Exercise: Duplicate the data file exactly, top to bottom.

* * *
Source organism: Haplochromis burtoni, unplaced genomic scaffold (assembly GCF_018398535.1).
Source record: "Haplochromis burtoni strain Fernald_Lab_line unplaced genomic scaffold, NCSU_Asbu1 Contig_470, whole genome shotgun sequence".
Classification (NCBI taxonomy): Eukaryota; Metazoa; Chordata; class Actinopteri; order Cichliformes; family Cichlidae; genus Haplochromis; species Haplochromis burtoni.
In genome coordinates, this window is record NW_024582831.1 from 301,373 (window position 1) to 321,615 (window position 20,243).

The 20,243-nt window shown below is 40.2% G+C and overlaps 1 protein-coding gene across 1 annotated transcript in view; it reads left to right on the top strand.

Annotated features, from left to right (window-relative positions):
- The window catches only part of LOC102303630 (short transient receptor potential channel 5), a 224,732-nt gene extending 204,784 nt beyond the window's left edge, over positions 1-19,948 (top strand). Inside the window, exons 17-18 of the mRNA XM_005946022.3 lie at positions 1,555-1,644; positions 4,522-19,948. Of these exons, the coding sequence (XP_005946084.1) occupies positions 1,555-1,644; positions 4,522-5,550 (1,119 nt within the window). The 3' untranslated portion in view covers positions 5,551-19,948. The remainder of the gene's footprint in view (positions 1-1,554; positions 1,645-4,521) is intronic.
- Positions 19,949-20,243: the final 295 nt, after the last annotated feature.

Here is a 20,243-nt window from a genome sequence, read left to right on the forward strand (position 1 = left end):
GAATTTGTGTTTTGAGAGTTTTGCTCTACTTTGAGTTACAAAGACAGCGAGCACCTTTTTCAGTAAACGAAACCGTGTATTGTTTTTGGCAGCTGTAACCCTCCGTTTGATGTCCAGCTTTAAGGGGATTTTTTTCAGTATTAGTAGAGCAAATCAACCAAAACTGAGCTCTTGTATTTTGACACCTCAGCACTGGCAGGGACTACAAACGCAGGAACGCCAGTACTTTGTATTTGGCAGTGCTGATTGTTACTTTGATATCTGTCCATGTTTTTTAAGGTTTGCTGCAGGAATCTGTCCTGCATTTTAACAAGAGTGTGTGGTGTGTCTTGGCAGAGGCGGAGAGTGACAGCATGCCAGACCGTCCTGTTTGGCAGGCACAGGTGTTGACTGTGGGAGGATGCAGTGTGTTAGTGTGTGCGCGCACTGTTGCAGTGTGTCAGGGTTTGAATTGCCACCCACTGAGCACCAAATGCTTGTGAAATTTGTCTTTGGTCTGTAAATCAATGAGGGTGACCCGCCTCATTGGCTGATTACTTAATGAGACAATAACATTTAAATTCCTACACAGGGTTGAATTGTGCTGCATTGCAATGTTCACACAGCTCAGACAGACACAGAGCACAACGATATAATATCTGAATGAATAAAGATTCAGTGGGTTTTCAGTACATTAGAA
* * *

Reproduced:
Source organism: Haplochromis burtoni, unplaced genomic scaffold (assembly GCF_018398535.1).
Source record: "Haplochromis burtoni strain Fernald_Lab_line unplaced genomic scaffold, NCSU_Asbu1 Contig_470, whole genome shotgun sequence".
Classification (NCBI taxonomy): Eukaryota; Metazoa; Chordata; class Actinopteri; order Cichliformes; family Cichlidae; genus Haplochromis; species Haplochromis burtoni.
In genome coordinates, this window is record NW_024582831.1 from 301,373 (window position 1) to 321,615 (window position 20,243).

The 20,243-nt window shown below is 40.2% G+C and overlaps 1 protein-coding gene across 1 annotated transcript in view; it reads left to right on the top strand.

Annotated features, from left to right (window-relative positions):
- The window catches only part of LOC102303630 (short transient receptor potential channel 5), a 224,732-nt gene extending 204,784 nt beyond the window's left edge, over positions 1-19,948 (top strand). Inside the window, exons 17-18 of the mRNA XM_005946022.3 lie at positions 1,555-1,644; positions 4,522-19,948. Of these exons, the coding sequence (XP_005946084.1) occupies positions 1,555-1,644; positions 4,522-5,550 (1,119 nt within the window). The 3' untranslated portion in view covers positions 5,551-19,948. The remainder of the gene's footprint in view (positions 1-1,554; positions 1,645-4,521) is intronic.
- Positions 19,949-20,243: the final 295 nt, after the last annotated feature.

Here is a 20,243-nt window from a genome sequence, read left to right on the forward strand (position 1 = left end):
GAATTTGTGTTTTGAGAGTTTTGCTCTACTTTGAGTTACAAAGACAGCGAGCACCTTTTTCAGTAAACGAAACCGTGTATTGTTTTTGGCAGCTGTAACCCTCCGTTTGATGTCCAGCTTTAAGGGGATTTTTTTCAGTATTAGTAGAGCAAATCAACCAAAACTGAGCTCTTGTATTTTGACACCTCAGCACTGGCAGGGACTACAAACGCAGGAACGCCAGTACTTTGTATTTGGCAGTGCTGATTGTTACTTTGATATCTGTCCATGTTTTTTAAGGTTTGCTGCAGGAATCTGTCCTGCATTTTAACAAGAGTGTGTGGTGTGTCTTGGCAGAGGCGGAGAGTGACAGCATGCCAGACCGTCCTGTTTGGCAGGCACAGGTGTTGACTGTGGGAGGATGCAGTGTGTTAGTGTGTGCGCGCACTGTTGCAGTGTGTCAGGGTTTGAATTGCCACCCACTGAGCACCAAATGCTTGTGAAATTTGTCTTTGGTCTGTAAATCAATGAGGGTGACCCGCCTCATTGGCTGATTACTTAATGAGACAATAACATTTAAATTCCTACACAGGGTTGAATTGTGCTGCATTGCAATGTTCACACAGCTCAGACAGACACAGAGCACAACGATATAATATCTGAATGAATAAAGATTCAGTGGGTTTTCAGTACATTAGAA